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Both 1- and 2-hour rapid diagnostic algorithms using high-sensitivity troponin (hs-cTn) have been validated to diagnose acute myocardial infarction (MI), leaving physicians uncertain which algorithm is preferable. The objective of this study was to prospectively evaluate the diagnostic performance of 1- and 2-hour algorithms in clinical practice in a Canadian emergency department (ED).
ED patients with chest pain had high-sensitivity cardiac troponin-T (hs-cTnT) collected on presentation and 1- and 2-hours later at a single academic centre over a 2-year period. The primary outcome was index MI, and the secondary outcome was 30-day major adverse cardiac events (MACE). All outcomes were adjudicated.
We enrolled 608 patients undergoing serial hs-cTnT sampling. Of these, 350 had a valid 1-hour and 550 had a 2-hour hs-cTnT sample. Index MI and 30-day MACE prevalence was ~12% and 14%. Sensitivity of the 1- and 2-hour algorithms was similar for index MI 97.3% (95% CI: 85.8–99.9%) and 100% (95% CI: 91.6–100%) and 30-day MACE: 80.9% (95% CI: 66.7–90.9%) and 83.3% (95% CI: 73.2–90.8%), respectively. Both algorithms accurately identified about 10% of patients as high risk.
Both algorithms were able to classify almost two-thirds of patients as low risk, effectively ruling out MI and conferring a low risk of 30-day MACE for this group, while reliably identifying high-risk patients. While both algorithms had equivalent diagnostic performance, the 2-hour algorithm offers several practical advantages, which may make it preferable to implement. Broad implementation of similar algorithms across Canada can expedite patient disposition and lead to resource savings.
Sex-specific diagnostic cut-offs may improve the test characteristics of high-sensitivity troponin assays for the diagnosis of myocardial infarction (MI). The objective of this study was to quantify test characteristics of sex-specific cut-offs of a single, high-sensitivity cardiac troponin T (hs-cTnT) assay for 7-day MI in patients with chest pain.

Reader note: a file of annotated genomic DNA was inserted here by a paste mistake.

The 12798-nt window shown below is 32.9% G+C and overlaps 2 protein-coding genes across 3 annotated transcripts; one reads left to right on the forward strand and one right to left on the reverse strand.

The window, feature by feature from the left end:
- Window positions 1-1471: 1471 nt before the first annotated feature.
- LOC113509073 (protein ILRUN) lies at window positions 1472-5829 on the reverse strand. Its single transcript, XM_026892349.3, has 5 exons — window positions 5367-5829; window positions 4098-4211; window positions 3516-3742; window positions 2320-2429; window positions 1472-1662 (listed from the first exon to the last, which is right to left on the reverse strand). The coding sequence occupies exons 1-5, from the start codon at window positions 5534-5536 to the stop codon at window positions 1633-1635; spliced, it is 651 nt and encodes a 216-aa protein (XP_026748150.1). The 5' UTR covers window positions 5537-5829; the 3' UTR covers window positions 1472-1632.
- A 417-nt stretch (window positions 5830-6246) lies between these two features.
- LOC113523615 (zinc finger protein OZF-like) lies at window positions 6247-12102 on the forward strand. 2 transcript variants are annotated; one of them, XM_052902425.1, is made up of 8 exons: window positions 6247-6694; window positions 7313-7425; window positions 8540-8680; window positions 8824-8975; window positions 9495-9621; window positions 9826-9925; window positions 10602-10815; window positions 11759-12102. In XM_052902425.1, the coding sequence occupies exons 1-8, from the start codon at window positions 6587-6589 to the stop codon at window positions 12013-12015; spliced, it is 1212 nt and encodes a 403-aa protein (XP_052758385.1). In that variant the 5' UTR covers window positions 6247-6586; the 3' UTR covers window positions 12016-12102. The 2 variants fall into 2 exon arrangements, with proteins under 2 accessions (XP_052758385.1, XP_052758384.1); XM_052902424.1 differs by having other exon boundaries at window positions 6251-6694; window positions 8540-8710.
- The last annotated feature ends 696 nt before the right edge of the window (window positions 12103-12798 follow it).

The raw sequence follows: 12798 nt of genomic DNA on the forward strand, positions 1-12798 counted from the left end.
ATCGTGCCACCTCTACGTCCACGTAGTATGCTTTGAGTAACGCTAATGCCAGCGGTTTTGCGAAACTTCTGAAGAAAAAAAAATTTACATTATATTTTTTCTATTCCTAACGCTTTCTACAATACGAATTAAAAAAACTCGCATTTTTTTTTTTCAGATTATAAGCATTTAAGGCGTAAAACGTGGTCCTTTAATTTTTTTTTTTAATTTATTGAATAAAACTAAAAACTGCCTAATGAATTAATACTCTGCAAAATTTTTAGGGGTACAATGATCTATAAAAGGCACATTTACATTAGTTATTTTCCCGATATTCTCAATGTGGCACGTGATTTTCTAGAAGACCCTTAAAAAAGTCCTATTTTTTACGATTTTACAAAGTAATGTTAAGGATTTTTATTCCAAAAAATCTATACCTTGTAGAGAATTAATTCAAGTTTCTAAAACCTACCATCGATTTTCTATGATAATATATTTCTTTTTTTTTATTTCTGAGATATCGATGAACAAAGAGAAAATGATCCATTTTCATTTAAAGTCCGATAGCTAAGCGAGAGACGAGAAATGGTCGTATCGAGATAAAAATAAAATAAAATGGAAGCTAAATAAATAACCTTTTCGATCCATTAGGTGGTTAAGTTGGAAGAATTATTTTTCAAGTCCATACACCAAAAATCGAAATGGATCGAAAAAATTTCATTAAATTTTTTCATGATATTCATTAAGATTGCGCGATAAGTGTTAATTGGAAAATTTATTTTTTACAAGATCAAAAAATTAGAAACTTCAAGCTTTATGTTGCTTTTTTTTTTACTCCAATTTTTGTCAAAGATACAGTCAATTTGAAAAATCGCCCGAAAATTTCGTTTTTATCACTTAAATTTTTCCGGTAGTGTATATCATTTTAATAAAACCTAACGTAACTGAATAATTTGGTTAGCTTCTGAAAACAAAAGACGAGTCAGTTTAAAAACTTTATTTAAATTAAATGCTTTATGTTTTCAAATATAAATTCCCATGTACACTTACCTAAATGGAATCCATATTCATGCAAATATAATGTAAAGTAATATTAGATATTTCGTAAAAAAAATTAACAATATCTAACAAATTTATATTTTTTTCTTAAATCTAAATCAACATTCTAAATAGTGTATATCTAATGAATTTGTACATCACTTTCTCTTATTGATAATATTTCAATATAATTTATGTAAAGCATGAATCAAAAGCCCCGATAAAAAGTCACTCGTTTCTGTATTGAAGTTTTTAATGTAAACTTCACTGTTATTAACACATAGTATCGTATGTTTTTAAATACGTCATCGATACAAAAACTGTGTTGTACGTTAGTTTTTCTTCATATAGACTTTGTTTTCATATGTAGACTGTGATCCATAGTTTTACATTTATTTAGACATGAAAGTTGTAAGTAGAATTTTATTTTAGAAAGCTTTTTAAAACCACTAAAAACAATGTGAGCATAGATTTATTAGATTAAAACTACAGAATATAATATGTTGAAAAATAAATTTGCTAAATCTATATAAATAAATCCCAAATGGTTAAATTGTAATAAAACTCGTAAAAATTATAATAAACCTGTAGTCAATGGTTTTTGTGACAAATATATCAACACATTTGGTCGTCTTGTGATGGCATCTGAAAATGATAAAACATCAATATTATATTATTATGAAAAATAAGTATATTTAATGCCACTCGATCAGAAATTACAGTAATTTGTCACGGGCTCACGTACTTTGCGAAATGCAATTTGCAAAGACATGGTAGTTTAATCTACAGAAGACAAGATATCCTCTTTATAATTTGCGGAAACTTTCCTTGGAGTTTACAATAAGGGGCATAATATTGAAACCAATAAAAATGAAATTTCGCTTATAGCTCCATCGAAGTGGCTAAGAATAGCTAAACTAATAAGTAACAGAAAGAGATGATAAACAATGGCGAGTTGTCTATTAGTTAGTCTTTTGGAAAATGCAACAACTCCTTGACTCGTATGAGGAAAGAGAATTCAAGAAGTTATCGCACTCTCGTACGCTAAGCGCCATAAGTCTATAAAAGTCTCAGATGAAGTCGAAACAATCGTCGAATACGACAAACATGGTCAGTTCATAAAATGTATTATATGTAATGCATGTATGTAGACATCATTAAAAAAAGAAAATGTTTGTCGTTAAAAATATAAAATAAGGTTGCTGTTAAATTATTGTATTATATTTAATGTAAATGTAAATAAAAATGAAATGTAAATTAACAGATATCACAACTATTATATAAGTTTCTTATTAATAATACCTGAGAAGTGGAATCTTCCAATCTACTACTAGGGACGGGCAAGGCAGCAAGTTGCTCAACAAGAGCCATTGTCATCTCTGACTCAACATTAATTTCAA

This observational cohort study included consecutive emergency department (ED) patients with suspected cardiac chest pain from four Canadian EDs who had an hs-cTnT assay performed within 60 minutes of ED arrival. The primary outcome was MI at 7 days. We quantified test characteristics (sensitivity, negative predictive value [NPV], likelihood ratios and proportion of patients ruled out) for multiple combinations of sex-specific, rule-out cut-offs. We calculated the net reclassification index compared to universal rule-out cut-offs.
In 7,130 patients (3,931 men and 3,199 women), the 7-day MI incidence was 7.38% among men and 3.78% among women. Optimal sex-specific cut-offs (<8 ng/L for men and <7 ng/L for women) had a 98.5% sensitivity for MI and ruled out MI in 55.8% of patients. This would enable an absolute increase in the proportion of patients who were able to be ruled out with a single hs-cTnT of 13.2% to 22.2%, depending on the universal rule-out concentration used as a comparator.
Sex-specific hs-cTnT cut-offs for ruling out MI at ED arrival may improve classification performance, enabling more patients to be safely ruled out at ED arrival. However, differences between sex-specific and universal cut-off concentrations are within the variation of the assay, limiting the clinical utility of this approach. These findings should be confirmed in other data sets.
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